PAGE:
In charge of America’s biggest city, with a budget of £45bn, New York’s new mayor Bill de Blasio is less than a month into his job. So how is his fight against inequality going so far?
A Democrat has not been in charge for more than 20 years, writes Felicity Spector. But Bill de Blasio has been receiving a rock-star welcome from his fellow mayors, as he called for an “urban consensus” behind his push for affordable housing, education and public transport.
At this week’s US conference of mayors, he was propelled into star billing – with a radical message for his audience of peers: “For far too long, too many of the people we represent, far too many men and women all over this country, are grinding and struggling to make ends meet every day,” he declared.
It echoed the promise he made at his swearing-in: “City Hall is going to be on the side of working families all over this city” – and he has a policy agenda to match.
A tax on the wealthy to pay for free pre-school education for every four-year-old. He has already launched measures to expand paid sick leave to another half a million employees. He has promised to work for 200,000 new affordable housing units, and to rebuild trust and confidence in the police.
De Blasio, who won votes with his charismatic appeal and equally charismatic mixed-race family, has some powerful friends: Bill Clinton, at the swearing-in, said he shared the mayor’s commitment to shared prosperity and opportunities, describing inequality as “not just a moral outrage, (but) a horrible constraint on economic growth”.
And just a few weeks into his term, New Yorkers seem happy enough. Some two-thirds, in a Quinnipiac survey, are optimistic about the next four years. Not that everything has gone smoothly, of course.
City Hall is going to be on the side of working families all over the city. Bill de Blasio, New York mayor
When the second major snowstorm under his watch hit New York, de Blasio was forced to defend himself against allegations that he had been slow to help out the ritzier Upper East Side, insisting “no-one was treated differently”, although later he admitted he could have done more.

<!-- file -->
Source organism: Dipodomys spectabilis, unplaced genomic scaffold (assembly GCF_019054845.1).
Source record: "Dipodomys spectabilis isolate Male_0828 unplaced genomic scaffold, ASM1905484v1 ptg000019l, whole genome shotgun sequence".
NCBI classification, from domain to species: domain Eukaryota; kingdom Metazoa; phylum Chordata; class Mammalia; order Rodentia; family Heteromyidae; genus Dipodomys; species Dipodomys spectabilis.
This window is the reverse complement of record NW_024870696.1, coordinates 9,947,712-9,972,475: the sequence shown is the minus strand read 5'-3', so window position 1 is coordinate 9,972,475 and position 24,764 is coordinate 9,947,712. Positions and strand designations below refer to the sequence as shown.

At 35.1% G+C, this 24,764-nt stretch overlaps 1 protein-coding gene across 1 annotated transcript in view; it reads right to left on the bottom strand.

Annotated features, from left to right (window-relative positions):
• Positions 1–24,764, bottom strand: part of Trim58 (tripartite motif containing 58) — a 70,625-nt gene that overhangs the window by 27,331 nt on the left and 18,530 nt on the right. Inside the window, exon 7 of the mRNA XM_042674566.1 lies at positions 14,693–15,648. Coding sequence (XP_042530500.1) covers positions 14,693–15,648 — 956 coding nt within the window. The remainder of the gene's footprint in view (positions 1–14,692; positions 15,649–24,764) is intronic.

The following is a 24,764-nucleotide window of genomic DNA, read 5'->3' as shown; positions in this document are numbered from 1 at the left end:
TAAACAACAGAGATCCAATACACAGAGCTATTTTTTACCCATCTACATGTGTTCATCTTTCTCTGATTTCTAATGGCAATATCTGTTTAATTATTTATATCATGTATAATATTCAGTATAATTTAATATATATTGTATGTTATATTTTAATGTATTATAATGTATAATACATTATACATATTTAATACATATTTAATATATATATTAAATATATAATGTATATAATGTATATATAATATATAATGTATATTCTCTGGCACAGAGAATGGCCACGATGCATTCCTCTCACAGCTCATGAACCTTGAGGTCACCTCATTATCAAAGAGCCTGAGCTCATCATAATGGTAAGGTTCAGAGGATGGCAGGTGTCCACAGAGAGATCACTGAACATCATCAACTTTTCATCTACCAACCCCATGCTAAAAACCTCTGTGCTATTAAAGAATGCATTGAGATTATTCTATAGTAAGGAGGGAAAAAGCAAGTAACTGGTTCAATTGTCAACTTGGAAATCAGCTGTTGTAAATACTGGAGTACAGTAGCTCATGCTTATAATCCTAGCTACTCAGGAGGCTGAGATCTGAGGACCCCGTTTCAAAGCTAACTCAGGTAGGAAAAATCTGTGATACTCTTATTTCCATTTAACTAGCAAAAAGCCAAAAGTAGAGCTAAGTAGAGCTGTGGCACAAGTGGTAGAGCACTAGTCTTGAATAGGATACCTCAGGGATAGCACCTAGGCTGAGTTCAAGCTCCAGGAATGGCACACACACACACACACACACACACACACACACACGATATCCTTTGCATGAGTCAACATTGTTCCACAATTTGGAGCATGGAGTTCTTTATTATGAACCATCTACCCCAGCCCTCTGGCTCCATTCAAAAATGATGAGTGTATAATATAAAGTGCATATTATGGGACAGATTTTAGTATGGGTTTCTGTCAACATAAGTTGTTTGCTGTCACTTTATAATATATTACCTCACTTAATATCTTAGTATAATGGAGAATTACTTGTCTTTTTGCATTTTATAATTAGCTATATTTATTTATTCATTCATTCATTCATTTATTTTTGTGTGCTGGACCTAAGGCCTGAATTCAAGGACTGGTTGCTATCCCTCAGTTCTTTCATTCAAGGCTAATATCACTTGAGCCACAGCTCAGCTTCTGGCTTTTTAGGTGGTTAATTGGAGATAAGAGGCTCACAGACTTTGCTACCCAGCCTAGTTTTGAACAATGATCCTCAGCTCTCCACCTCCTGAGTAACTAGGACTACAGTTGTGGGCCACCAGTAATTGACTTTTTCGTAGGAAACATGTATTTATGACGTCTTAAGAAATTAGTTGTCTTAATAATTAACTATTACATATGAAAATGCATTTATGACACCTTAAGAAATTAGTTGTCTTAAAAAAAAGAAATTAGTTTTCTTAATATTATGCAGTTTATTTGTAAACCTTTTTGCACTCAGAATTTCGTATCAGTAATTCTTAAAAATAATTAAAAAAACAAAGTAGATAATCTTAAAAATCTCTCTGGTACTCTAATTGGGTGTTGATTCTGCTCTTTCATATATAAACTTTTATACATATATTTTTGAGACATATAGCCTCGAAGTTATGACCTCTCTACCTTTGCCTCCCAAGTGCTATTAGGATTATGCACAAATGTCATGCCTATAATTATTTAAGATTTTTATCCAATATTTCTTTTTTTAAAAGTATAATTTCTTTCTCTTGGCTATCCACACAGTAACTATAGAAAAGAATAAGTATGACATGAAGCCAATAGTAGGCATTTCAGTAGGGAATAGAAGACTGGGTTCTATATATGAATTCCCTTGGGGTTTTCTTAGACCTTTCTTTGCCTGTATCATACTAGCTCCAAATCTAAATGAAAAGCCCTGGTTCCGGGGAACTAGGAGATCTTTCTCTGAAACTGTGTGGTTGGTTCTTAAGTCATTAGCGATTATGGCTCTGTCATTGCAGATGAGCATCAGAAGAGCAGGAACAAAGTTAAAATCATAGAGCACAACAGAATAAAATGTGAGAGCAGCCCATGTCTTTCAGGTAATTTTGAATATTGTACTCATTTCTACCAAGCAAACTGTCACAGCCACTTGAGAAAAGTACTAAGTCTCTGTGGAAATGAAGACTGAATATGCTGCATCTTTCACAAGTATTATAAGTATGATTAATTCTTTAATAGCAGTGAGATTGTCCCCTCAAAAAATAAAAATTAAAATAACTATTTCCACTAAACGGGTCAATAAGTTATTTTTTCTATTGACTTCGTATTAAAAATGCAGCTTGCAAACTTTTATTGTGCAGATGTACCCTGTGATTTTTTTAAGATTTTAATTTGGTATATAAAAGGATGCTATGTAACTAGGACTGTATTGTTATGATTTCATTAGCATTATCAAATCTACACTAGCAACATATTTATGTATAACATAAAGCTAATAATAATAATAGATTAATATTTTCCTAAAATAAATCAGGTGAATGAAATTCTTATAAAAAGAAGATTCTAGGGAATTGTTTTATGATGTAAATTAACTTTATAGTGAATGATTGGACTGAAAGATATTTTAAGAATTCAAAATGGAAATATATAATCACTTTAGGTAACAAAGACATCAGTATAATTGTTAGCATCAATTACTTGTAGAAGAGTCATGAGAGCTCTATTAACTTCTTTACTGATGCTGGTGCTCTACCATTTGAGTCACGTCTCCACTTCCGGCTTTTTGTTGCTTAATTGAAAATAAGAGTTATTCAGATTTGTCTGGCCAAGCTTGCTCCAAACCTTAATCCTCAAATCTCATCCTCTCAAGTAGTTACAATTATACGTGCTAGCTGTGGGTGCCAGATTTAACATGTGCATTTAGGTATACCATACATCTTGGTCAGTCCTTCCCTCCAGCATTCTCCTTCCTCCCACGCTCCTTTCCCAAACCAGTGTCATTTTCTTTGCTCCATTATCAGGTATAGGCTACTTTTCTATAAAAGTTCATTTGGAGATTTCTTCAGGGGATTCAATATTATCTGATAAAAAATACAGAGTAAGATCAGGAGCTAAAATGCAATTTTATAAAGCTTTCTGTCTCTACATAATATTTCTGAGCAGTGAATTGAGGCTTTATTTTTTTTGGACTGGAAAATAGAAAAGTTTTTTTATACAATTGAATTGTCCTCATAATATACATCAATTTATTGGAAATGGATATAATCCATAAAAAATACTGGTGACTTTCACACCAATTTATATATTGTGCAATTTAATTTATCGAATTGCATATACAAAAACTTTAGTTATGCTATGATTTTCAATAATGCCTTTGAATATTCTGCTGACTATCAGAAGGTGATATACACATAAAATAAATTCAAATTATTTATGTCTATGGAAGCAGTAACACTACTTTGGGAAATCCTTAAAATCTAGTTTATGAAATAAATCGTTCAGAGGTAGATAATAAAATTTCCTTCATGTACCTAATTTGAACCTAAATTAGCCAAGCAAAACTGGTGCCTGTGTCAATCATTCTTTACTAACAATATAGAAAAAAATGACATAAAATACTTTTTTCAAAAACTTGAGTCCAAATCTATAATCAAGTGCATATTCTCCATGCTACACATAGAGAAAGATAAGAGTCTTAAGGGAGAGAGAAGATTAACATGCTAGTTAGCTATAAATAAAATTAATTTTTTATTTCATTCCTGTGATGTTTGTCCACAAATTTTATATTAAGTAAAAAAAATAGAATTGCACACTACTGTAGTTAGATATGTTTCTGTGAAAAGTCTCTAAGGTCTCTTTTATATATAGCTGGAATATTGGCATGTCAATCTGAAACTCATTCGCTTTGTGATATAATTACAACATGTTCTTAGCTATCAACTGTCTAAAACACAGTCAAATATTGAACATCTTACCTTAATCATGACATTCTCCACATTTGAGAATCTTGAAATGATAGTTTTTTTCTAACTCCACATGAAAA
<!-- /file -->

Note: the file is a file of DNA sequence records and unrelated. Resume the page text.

And then there was Forkgate as the mayor shocked New Yorkers by tucking into pizza with a knife and fork – something he claimed he owed to his Italian heritage, fooling no-one.
Pizza habits aside, however, de Blasio has now become the most powerful city chief in the world, leading a city with 8.2 million residents and 54 million visitors every year.
He has the power to appoint commissioners and deputies to head the city’s key agencies, with influence over the education of 1 million children, as well as pioneering city policy for the next four years.
No elective office can match the New York City mayoralty as a source of direct action to improve everyday life. Mitchell Moss, New York University
His predecessor, Michael Bloomberg, used his position to push through major health drives, banning transfats and fizzy drinks, forcing chain restaurants to declare calorie counts and imposing a smoking ban.
Mitchell Moss, professor of urban policy at New York University, told the New York Times that it’s a unique oppportunity to play to a global stage. “No elective office can match the New York City mayoralty as a source of direct action to improve everyday life.”
But there are limits. The man dubbed by the New York Post as “Che de Blasio” may have the support of the people, galvanising a generation of urban voters already energised by the populist message of the Occupy Wall Street campaign.
As John Cassidy pointed out in the New Yorker, the mayor has admitted he has no powers over some of the more powerful drivers of inequality, like globalisation, attacks on workers’ rights and the bonus culture on Wall Street and beyond.
What he can do, though, is set the tone for the city so good they named it twice. And next on his agenda: banning jaywalking and ending the “stop and frisk” procedure by police which he has likened to racial profiling.
Big plans, for sure: and the most powerful urban platform in the world, to make them happen.
Felicity Spector writes about US affairs for Channel 4 News